“My mom has been my biggest supporter since the start,” Blair said. “She kind of just threw me in (softball) and ever since she’s been the biggest supporter. My family didn’t understand softball, but they took the time to learn it and understand it.”
“My mom has been my biggest supporter since the start. ... My family didn’t understand softball, but they took the time to learn it and understand it.”
Blair’s senior season will begin with a damper, though. During the offseason, she had surgery on her right foot, and Blair likely will be out until around spring break.
“I honestly think it’s bittersweet being in your senior year and being injured,” Blair said. “I’m not going to let it me hold me back, still — I’m going to keep a positive mindset for when I do heal.”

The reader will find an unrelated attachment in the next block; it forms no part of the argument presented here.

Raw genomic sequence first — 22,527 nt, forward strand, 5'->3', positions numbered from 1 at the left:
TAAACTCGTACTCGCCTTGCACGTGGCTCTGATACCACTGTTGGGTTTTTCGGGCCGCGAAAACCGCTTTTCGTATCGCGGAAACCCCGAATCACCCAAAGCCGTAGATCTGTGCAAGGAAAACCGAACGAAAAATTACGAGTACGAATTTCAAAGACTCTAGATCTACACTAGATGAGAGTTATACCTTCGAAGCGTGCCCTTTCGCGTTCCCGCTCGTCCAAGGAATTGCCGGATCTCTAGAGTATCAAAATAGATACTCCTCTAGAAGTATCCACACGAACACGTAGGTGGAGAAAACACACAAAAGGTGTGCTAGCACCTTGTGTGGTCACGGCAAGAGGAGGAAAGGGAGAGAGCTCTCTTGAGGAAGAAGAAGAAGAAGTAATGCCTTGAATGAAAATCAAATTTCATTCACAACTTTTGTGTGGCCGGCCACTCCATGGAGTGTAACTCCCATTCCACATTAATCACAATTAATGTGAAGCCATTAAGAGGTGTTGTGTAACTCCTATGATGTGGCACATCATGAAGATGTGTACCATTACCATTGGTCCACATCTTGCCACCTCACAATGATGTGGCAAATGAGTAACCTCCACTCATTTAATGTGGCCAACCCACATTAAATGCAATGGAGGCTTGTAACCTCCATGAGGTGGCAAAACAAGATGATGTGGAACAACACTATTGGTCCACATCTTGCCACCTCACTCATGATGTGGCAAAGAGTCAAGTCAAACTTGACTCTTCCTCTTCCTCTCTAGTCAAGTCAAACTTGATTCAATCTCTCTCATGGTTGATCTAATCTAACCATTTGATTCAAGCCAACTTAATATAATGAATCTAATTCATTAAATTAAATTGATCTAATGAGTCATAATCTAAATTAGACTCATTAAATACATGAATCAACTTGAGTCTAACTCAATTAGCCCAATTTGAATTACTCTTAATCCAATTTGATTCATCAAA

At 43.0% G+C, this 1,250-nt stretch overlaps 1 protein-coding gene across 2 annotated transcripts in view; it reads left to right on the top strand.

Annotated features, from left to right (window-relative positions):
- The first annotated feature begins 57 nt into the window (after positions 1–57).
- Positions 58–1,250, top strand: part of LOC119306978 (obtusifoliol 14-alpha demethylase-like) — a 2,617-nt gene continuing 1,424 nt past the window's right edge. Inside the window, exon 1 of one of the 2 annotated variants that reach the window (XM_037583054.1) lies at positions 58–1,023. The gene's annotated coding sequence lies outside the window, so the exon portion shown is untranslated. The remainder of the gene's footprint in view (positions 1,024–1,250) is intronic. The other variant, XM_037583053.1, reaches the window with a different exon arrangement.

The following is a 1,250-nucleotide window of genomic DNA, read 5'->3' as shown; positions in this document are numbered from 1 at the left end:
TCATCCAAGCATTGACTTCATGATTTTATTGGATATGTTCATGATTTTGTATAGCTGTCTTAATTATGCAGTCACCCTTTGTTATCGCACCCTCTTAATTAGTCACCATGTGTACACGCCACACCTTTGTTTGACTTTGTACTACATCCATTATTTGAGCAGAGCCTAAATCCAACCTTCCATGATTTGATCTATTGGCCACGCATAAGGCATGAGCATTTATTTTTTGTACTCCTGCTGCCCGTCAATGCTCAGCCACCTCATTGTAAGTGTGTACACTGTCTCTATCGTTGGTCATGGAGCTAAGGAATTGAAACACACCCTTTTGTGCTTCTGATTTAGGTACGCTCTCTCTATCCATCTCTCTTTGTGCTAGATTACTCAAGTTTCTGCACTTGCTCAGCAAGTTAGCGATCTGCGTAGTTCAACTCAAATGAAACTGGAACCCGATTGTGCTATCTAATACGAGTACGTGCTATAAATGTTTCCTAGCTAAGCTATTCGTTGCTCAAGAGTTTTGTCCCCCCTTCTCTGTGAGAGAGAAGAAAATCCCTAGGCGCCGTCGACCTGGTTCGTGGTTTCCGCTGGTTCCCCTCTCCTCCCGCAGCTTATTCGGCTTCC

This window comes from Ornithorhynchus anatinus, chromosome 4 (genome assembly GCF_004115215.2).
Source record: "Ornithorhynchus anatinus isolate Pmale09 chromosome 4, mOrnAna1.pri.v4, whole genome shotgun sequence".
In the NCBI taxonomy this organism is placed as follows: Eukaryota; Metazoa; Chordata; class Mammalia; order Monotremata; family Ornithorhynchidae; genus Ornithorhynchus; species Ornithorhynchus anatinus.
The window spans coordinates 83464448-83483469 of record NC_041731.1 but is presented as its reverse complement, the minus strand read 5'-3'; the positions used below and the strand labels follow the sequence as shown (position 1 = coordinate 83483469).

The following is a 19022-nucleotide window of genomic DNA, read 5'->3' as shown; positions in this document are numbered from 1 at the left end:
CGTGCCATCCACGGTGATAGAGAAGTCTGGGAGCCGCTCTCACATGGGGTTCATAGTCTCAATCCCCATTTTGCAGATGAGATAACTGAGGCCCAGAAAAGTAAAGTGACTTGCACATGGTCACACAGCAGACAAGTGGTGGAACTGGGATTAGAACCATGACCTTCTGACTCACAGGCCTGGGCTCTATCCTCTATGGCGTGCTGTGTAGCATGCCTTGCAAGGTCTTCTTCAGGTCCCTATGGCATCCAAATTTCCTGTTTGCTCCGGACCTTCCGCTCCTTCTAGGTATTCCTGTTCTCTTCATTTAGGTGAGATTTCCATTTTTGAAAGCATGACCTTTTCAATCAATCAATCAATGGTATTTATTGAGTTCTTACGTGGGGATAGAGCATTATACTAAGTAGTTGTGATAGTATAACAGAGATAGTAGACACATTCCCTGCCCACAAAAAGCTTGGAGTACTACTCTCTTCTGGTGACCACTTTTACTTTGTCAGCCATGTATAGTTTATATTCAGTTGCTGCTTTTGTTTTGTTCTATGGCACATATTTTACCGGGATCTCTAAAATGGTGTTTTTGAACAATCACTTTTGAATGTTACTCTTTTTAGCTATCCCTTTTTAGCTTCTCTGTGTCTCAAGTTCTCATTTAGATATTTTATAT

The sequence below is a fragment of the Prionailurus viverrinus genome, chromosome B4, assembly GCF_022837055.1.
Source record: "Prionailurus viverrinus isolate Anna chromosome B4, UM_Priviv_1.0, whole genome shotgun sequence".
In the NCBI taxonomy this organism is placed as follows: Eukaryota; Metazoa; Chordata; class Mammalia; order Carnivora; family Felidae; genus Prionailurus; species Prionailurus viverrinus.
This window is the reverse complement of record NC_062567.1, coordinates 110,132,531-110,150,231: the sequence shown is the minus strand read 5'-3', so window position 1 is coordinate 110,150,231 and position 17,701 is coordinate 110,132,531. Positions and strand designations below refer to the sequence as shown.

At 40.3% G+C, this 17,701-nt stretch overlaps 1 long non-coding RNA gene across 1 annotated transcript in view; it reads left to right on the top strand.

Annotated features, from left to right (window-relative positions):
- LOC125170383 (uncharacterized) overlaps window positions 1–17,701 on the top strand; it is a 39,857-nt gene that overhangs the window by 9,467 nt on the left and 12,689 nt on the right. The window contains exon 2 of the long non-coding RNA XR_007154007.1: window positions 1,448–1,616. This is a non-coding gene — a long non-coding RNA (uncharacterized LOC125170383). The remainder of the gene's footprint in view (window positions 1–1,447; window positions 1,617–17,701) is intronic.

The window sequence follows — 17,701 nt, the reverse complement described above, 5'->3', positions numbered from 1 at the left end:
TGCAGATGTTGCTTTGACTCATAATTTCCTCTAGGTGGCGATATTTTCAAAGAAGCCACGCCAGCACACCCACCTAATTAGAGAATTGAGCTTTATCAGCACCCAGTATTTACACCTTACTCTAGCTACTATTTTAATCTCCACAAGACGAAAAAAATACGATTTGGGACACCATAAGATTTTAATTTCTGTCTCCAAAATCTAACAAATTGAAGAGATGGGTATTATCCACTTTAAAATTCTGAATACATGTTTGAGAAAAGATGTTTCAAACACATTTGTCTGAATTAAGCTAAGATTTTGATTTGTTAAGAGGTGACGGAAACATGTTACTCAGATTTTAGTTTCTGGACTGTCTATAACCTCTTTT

When Blair comes back, and how quickly she can get back up to speed, remains to be seen — as does whether this year’s Warriors can surprise observers by again being competitive on the state level after the graduation of some key seniors from the 2017 team.
What is a good bet, though, is that whenever Blair does return to the field this spring, it’ll be for the conclusion of a remarkable varsity career.
“(Blair) has led the team in (batting) average every year that she’s played here — even as a freshman,” LaNeave said. “She’s always been in the top two or three in RBIs, hits, stolen bases. … I don’t know if somebody will come along like that again.”